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Maryland same-sex marriage repeal to appear on ballot

Opponents of Maryland's new same-sex marriage law [SB241, PDF] have obtained enough signatures to challenge the legislation in a referendum, according to an unofficial count [PDF] posted on Maryland's State Board of Elections [official website]. The count suggests that the petition has gained over 70,000 signatures, which is well over the requirement [WP report] of about 55,000. The petition was organized by the Maryland Marriage Alliance [advocacy website], an advocacy group that opposes same-sex marriage [JURIST backgrounder]. The group reports that they turned in more than 120,000 signatures on May 29. The Board of Elections has not officially verified the signature count. Maryland joined the seven states that allow same-sex marriage [JURIST report] in March when Governor Martin O'Malley [official website] signed the Civil Marriage Protection Act.

Same-sex marriage continues to be a controversial issue in the US. An advocacy group in Washington presented more than 200,000 referendum signatures on Wednesday seeking to overturn [JURIST report] recently signed same-sex marriage legislation. In May 25 gay and lesbian couples filed two lawsuits against Illinois Governor Pat Quinn challenging the constitutionality of the state's same-sex marriage ban. In March, Maryland legalized same-sex marriage, joining Washington, New York, Massachusetts, Connecticut, Iowa, Vermont, New Hampshire and the District of Columbia [JURIST reports]. On the other hand, North Carolina voters in May approved [JURIST report] a constitutional amendment to ban same-sex marriage.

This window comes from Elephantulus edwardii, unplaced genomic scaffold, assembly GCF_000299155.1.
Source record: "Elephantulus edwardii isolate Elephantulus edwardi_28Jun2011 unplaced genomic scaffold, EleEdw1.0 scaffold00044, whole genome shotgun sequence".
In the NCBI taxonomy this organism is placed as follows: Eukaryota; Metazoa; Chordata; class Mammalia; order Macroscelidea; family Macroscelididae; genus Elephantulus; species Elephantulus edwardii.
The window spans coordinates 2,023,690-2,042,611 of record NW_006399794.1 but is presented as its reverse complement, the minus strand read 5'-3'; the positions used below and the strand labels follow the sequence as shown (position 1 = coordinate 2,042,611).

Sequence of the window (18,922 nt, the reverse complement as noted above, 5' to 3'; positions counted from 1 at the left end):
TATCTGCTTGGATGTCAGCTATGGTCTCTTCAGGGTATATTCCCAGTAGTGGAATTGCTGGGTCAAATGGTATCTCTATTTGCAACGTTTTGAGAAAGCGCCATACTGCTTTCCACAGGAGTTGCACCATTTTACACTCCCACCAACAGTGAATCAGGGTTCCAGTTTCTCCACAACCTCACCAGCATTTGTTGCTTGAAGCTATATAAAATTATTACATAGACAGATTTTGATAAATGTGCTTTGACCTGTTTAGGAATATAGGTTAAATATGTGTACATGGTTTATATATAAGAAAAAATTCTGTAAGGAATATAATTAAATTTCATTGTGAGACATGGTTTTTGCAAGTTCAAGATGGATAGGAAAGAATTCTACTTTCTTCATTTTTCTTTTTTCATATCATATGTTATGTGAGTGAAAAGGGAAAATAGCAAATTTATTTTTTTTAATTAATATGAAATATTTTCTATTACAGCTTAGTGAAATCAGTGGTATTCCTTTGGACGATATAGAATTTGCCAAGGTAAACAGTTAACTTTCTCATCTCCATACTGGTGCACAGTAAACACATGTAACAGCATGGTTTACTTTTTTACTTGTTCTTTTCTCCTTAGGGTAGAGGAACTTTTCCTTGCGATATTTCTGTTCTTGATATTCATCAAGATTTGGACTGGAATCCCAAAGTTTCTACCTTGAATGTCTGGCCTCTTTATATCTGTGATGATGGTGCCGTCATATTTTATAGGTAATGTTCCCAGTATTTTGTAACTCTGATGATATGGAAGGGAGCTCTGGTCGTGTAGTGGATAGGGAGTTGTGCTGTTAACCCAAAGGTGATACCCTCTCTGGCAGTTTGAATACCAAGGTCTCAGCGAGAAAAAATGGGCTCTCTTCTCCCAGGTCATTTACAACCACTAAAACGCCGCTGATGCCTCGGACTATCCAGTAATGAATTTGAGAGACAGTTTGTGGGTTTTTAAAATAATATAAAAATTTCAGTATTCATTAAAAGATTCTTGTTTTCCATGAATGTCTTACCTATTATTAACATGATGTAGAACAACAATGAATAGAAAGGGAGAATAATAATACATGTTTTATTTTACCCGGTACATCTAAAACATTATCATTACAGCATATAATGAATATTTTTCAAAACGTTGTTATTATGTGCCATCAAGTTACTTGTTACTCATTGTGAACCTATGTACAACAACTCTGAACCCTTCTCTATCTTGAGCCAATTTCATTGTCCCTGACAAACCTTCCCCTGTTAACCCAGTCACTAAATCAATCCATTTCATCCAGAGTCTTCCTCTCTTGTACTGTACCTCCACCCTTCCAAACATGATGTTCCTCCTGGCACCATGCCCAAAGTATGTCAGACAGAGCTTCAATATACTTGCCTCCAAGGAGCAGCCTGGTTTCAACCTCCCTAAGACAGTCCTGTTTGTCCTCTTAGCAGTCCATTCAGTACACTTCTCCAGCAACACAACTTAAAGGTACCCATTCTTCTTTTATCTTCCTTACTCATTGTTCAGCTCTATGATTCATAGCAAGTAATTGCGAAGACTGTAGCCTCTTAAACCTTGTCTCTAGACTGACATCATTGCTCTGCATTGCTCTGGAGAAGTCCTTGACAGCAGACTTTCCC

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About Paper Chase

Paper Chase is JURIST's real-time legal news service, powered by a team of 30 law student reporters and editors led by law professor Bernard Hibbitts at the University of Pittsburgh School of Law. As an educational service, Paper Chase is dedicated to presenting important legal news and materials rapidly, objectively and intelligibly in an accessible format.

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